Unfortunately this year I’ve not been able to make any of the pre-cons, however the (free) community day looks epic – the hardest part is going to be selecting which session to attend, the final one looking the worst. Aghhh!!! I’m going to have to roll a dice or something!
One session that really peak my inter-geek, which had me looking at getting a Microsoft Band – only to find out they are running the stocks low at the moment (they release the first and second one in October, so it looks like the 3 will be out soon).
The (Consumer) Internet of Things on your arm – MS Band & PowerBI connected
The Internet of Things (IOT) gets more and more attraction - not only on the business but also on the customer side. Connected fridges, cars and smart watches - always and everywhere connected! In this session Wolfgang will show you some possibilities of the Microsoft Band 2 SDK: how-to connect and read sensor data out of this device. But what should be done with that data?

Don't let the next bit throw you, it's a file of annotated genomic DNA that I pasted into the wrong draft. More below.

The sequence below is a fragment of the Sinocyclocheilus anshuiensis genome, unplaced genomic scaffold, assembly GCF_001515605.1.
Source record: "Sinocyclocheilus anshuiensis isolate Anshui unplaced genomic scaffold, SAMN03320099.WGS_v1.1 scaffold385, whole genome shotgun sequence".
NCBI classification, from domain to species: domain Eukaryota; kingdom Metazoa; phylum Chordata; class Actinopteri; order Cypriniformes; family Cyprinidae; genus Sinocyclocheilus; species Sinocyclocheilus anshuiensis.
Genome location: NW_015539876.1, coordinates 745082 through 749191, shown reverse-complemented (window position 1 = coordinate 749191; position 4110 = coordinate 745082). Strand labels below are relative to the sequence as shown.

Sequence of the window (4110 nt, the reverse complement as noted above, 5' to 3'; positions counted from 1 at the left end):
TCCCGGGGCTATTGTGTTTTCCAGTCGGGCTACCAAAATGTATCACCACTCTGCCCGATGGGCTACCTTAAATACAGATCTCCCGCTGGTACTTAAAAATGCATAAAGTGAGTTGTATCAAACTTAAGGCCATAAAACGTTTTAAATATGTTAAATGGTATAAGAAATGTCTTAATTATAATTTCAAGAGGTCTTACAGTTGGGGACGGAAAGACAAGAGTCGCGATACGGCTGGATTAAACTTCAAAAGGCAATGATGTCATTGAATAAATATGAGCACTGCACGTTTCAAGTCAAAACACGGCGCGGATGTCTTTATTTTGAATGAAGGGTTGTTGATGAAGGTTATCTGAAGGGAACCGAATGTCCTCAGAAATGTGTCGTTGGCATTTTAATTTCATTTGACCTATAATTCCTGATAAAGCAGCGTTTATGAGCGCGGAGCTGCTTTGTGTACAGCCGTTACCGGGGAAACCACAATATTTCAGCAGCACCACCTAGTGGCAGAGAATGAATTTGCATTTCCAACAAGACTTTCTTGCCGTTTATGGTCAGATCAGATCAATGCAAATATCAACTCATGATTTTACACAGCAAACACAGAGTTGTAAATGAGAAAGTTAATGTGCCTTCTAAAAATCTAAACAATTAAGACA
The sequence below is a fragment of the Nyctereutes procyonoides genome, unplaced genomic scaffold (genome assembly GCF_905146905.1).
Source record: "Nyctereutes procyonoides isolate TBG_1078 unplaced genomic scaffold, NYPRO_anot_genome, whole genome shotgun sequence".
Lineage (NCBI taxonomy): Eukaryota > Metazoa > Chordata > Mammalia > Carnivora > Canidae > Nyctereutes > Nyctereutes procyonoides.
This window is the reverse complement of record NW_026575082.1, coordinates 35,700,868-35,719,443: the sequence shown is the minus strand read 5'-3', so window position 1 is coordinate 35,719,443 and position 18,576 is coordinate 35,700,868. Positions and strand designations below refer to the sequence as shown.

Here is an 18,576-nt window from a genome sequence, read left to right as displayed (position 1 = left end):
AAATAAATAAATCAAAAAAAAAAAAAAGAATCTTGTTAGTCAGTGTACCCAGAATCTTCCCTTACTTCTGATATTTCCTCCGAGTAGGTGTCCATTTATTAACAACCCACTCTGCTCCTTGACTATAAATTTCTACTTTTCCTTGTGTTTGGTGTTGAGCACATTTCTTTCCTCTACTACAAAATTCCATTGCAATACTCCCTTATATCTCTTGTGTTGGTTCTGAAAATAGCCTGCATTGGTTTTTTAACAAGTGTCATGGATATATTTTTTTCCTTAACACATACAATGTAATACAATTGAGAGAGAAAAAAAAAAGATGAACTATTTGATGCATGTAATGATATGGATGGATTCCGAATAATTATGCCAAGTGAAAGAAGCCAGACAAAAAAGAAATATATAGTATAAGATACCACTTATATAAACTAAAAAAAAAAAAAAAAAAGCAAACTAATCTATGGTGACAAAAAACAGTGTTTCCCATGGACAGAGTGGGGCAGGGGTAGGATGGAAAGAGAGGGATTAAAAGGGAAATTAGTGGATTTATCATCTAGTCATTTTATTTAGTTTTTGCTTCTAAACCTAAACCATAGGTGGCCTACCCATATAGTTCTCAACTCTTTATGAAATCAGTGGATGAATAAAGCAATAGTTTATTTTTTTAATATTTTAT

Power BI seems to be an ideal candidate for analyzing and presenting those kind of data. The different types of real-time analytics (Stream Analytics, Power BI API, ..) will be presented and their pros and cons will be envisioned.
The challenge: Let's prepare a real-time dashboard of Band2 data in Power BI in 60 minutes!
Want to help inspire young people and deliver a Micro:bit workshop?
If you are a teacher, parent or anyone interested in inspiring the next generation of technical experts; then come along to the Micro:bit session to get you started on how you could deliver a micro:bit workshop for either Primary or Secondary school children to code and create.
In this session you will be taken through a workshop setup and approach (introduction, 3 coding tasks and a quiz) as well as getting hands on with the BBC micro:bit
This session requires external registration via http://microbit_opt1.eventbrite.co.uk